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My littlest one will be 10 in 2 weeks. Ten years old. The big 1-0. Double Digits.

I feel like this past decade flew by in slow motion.

How can it be ten years already? Did I blink? What did I miss? How did this happen?

I remember his birth like yesterday. Don’t all moms remember the birth of each of their children?

His due date was March 26th. I was at the perinatologist for my weekly check-up on March 14th.

There I was watching this little life in my belly, squirm and move and push back on the ultra sound techs movements. She measured his tummy, and said “OK, I’ll go get the doctor and be right back!” I thought nothing of it. I had dozens of 3-D ultrasound pictures of this little guy. I saw his face before he was born. I memorized his nose. I marveled at how he got my mom’s cute little button nose and how long his eyelashes were.

The doctor came in cheerful and took over the ultrasound. She measured and measured and clicked and maneuvered that device all over my tummy. Then she said “He’s not growing.”

“What did you say?” I asked.

“I measured his abdomen and it’s the exact same measurements for the past two weeks. I have to induce you” said the wise and calm perinatologist. 

“But, I have clients to see tomorrow and my toddler is in day care. I can’t have this baby early,” I said starting to freak out at the reality of the situation.

“You’re a high-risk pregnancy, your blood pressure and Grave’s disease mean you need to be admitted. NOW.” Said the doctor. She wasn’t even looking at me. She was on the phone with the hospital asking to prep a room for me so I can deliver this baby. Today.

After 20 minutes of waiting to find out what’s really happening. I was directed to the hospital and told to go to the labor and delivery floor and check in at the nurse’s station.

When I got to the hospital, I walked in the doors and waddled over to the information desk. I was met by a nurse from the labor and delivery floor who was sent to wait for me.

I called my husband and let him know I was being admitted to have the baby. He was working an hour away. He made it to the hospital in 45 minutes. He called his mom, who picked up our toddler and kept him overnight.

I was admitted to the hospital, dressed in the unfortunate hospital gown, and waited to meet my little baby boy.

Except. There were a few problems.

First, my husband offered to bring me dinner. He left the hospital and went to get me a salad and a soup since the cafeteria was closed. He delivered my salad to my room. I shoveled that fork in the salad to get the biggest bite and chomped down on a shrimp.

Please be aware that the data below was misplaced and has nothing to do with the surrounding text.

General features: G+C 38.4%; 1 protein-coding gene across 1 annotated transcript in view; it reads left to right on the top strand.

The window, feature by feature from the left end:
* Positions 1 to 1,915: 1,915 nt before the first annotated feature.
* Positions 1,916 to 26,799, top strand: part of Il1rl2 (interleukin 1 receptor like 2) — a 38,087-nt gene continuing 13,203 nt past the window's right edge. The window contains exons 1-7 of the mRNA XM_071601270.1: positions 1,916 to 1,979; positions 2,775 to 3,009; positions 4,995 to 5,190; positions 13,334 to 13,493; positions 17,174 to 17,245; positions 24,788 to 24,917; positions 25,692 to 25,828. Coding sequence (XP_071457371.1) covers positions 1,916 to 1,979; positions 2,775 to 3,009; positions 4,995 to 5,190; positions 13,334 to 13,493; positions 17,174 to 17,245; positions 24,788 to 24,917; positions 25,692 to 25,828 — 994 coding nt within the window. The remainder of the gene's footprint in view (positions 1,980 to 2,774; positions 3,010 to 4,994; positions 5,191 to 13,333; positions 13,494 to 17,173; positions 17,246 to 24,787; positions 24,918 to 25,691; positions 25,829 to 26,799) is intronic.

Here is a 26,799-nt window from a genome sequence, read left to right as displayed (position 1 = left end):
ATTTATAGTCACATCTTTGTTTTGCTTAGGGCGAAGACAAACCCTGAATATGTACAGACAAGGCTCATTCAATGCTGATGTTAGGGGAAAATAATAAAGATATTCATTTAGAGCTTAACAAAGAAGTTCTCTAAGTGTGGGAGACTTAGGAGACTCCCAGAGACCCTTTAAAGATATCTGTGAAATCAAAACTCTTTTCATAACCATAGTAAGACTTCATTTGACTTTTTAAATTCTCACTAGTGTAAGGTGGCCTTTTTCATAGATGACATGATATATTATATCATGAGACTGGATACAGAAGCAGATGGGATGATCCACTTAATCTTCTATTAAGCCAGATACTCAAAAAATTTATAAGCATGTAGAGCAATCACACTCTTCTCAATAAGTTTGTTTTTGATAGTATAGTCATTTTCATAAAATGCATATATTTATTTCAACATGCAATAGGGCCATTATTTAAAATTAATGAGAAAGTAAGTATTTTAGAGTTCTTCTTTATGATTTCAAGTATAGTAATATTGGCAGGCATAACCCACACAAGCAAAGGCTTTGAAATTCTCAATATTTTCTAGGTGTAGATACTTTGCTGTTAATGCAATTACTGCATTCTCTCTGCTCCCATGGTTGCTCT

“You put shrimp in my salad?” I asked. “Are you trying to kill me before our son is born?”

“WHAT? I didn’t put shrimp in your salad!” he grabbed the container from my hands and with his own fork shuffled thru the lettuce and found 6 shrimp.

“Call the nurse, I’m starting to feel itchy and I can’t breathe well,” I said.

I got a shot of Benadryl, and a lot of overnight monitoring, which delayed the first attempt at being induced.

Second. The nurses had to watch me during most of the next day to make sure I was not having any additional allergic reaction or blood pressure problems. They drew some blood too, to check my thyroid levels. That afternoon, they kicked my husband out of the room, dosed me up with Pitocin and handed me the nurse call button.

And then.

The contractions started.

Bad. Fast.

So bad and so fast I dropped the nurse call button.

And I was alone in my room.

Contracting. In pain. Crying. And laughing at how absurd it was to be in a hospital room and not have anyone to help you. And somehow, angels of mercy walked in at just the right time. I was surrounded by a whole team of nurses and midwives and techs and poles hooked to machines. I was hooked up to monitors and cuffs and things were stuck on me and in me.

I was moved from the chair to the bed, prepped for childbirth.

I begged for drugs. The pain was so much, so great, and a lot of it.

The kind nurse said “Oh honey, there’s not time for pain medicine, your baby is ready to come!”

She said, “One more push and then we’ll meet this little guy that’s giving you so much pain!

I pushed. And then there was this tiny, dark haired baby in her arms. She laid him on my tummy. I looked at his hair and remembered an older friend had stated that babies with a lot of hair cause the mom heartburn. I knew then that old wives tales are truth.

And now.

Ten years later, my baby is not a baby. He’s a big kid.

And I still get heartburn.

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Deb Burke

I grew up in the picturesque town of Madison, Wisconsin. That's the only normal thing about me. I also grew up in a family shoe repair business and soon learned that child labor laws don't apply to family businesses. I left Madison to finish college in Albuquerque, New Mexico. Here I became a spelunker, a cyclist, a mountain trail runner, an avid hot air balloon watcher (much to the dismay of the drivers behind me) and quite the connoisseur of green chili cheese burgers. Eventually, I fell in love, had 2 children, bought a house, and then got married (in that order). Life is certainly crazy keeping up with my two boys!

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